Which hazing problem are you trying to solve?
The rogue brother who mistreats an aspiring new member without the knowledge of leaders?
The young alumni who regularly return during homecoming to quiz new members?
Organization leaders who conspire to perpetuate a long-standing practice of manipulating new members?
A chapter leader with little training on appropriate methods of accountability?
The fraternity and sorority swapping new members to play pranks on one another?
Chapter leaders from another university visiting to test and work out the new chapter’s line?
All of these scenarios involve hazing, but each one represents a distinct type of problem that requires its own unique solution.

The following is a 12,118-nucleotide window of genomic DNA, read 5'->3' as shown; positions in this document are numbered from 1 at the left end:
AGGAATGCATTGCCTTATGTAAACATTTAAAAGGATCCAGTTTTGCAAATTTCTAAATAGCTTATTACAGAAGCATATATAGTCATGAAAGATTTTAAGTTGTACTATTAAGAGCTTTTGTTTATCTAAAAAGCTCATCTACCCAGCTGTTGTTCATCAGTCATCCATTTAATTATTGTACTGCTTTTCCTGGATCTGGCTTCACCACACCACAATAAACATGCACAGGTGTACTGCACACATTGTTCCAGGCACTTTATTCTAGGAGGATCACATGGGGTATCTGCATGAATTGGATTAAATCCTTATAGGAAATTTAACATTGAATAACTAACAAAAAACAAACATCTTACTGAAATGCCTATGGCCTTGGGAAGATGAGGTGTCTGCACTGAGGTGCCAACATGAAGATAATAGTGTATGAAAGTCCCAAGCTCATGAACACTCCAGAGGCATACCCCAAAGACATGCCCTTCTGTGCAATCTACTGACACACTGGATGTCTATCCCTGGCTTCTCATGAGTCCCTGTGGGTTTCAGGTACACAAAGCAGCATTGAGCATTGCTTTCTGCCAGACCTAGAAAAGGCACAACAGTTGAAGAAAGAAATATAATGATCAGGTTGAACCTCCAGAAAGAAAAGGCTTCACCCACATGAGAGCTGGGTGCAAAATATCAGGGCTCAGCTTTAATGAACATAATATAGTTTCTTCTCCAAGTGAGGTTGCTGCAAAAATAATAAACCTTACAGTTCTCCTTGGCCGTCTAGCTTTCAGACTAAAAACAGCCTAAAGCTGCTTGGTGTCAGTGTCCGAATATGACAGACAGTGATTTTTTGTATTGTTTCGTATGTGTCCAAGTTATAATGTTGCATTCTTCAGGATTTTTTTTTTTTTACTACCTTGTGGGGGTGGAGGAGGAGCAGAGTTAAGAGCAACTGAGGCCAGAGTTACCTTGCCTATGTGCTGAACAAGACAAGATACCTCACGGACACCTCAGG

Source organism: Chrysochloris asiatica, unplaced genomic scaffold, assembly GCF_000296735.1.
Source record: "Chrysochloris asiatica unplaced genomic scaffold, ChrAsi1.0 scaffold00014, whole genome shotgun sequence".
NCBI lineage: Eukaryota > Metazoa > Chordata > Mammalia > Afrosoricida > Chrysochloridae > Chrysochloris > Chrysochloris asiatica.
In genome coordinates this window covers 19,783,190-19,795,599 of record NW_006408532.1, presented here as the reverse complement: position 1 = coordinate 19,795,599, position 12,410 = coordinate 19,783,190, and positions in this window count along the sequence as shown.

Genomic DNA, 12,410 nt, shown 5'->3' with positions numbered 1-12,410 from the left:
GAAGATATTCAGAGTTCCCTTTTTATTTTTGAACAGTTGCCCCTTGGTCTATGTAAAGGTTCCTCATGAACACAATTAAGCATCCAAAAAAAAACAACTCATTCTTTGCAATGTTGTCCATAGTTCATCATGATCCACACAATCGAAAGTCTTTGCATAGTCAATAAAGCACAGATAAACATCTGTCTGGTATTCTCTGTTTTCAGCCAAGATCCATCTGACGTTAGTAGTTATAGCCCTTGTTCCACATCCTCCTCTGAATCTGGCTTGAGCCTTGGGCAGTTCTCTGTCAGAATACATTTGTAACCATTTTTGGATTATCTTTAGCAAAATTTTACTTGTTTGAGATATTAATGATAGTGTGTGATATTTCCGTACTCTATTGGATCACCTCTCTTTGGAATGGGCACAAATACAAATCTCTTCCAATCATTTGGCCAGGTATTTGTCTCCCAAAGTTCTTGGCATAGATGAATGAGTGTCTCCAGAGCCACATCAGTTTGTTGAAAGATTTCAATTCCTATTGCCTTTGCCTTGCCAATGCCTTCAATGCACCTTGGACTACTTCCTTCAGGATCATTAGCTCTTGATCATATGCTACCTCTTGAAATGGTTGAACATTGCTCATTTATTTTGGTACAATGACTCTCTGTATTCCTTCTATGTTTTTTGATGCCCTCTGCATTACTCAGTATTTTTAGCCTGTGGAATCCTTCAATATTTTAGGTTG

The appropriate solution might involve policy change, accountability, staff training, procedural changes, or educational efforts. But these efforts are meaningless and powerless if you don’t know which problem you are trying to solve.
Until you explore the unique attributes of hazing in your community or organization, how do you know you have the right solution?
And how do you know you’re not making it worse?